This Twitter user made a valid point:
— Angie (@Ntheforest) April 3, 2017
“If your hair is relaxed, white people are relaxed,” noted comedian Paul Mooney, sporting an afro, in Chris Rock’s 2009 documentary, Good Hair. “If your hair is nappy, they’re not happy.”
“For black women, you’re damned if you do, damned if you don’t,” Ingrid Banks, an associate professor of black studies at the University of California at Santa Barbara, told The New York Times in 2009.
Others felt differently.
Like this Twitter user.
@meagnacarta She should have went natural if she wanted to. She didn't have to impress Whitey. I love natural also!
— Trutheus Maximus (@CincyWhiteGuy) April 3, 2017
In a 2014 piece for Grandmother Africa, writer Latoya Smith took the then-First Lady to task, asking “Why Does Michelle Obama Wear Relaxed Hair?” Smith took umbrage with Obama for wearing her hair in styles like the one featured below.
“It seems that black women still have not fully accepted themselves as who they are,” Smith wrote at the time. “The most blatant disrespect that black women show themselves is covering up their natural hair. They have kinky hair, for the most part. But they’d like to ignore that and pretend otherwise.”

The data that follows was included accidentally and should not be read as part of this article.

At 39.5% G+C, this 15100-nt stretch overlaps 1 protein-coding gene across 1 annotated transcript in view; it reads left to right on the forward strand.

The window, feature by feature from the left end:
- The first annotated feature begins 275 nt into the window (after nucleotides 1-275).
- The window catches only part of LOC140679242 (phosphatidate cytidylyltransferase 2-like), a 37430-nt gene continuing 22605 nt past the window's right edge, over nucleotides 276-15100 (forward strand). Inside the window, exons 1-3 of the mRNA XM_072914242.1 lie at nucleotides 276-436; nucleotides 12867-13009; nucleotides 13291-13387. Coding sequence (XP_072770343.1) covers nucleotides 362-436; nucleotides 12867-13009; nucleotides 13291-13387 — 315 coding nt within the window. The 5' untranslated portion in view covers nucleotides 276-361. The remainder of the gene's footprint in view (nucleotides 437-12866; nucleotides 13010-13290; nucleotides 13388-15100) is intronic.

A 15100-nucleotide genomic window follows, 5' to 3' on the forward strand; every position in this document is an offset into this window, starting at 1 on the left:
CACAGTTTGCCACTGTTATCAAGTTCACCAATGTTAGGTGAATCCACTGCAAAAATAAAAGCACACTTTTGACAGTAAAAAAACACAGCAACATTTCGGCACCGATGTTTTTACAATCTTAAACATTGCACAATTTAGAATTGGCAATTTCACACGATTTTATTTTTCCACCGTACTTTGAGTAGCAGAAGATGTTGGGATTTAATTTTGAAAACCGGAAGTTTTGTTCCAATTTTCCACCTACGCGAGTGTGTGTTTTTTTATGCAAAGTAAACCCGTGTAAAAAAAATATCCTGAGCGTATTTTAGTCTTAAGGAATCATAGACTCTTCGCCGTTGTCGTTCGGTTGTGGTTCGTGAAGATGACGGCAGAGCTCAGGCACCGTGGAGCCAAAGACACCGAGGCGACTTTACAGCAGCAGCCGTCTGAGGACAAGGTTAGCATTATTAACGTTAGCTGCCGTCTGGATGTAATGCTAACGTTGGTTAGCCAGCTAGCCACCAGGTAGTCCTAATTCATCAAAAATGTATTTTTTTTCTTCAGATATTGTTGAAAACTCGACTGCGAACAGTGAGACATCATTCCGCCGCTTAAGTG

Smith noted that throughout six years of an Obama presidency, she had not once seen Obama (or her daughters) wear their hair in an unrelaxed state.
“Regrettably, real black women in the media set a standard for black professionalism that is artificial and untrue to the essence of blackness. If they are to be professional, they wear their hair in ways that are most un-black,” she wrote.
They do this all the time,” she continued. “They send the message that in order to be successful as a black professional, you must present yourself in this way all the time. After some point, it becomes part of your identity and you lose the potential to be black in the way that you were born.”
“The source of excitement is simply because seeing the already pro-black and pro-woman show off her natural curls just adds to the list of reasons why so many black women see themselves in her and were proud to call her our First Lady,” writes Elite Daily‘s Marquaysa Battle.
She points out that women of color have had trouble finding work for wearing their hair “the way it grows out of their heads,” as the recent viral hashtag #BlackWomenAtWork so perfectly exemplified.
Being afraid to wear your natural hair or braids/twist in fear that it will hinder you from getting the job you want. #BlackWomenAtWork
— PHARAOH (@King_Eady) March 30, 2017
In stepping out with her natural hair, Michelle Obama is sending a positive message to the everywoman.
The “natural hair journey is worth it because we get to be exactly who we are by literally connecting with our roots,” Battle continues. “Knowing that Michelle Obama knows our experience firsthand just makes us all the more obsessed.”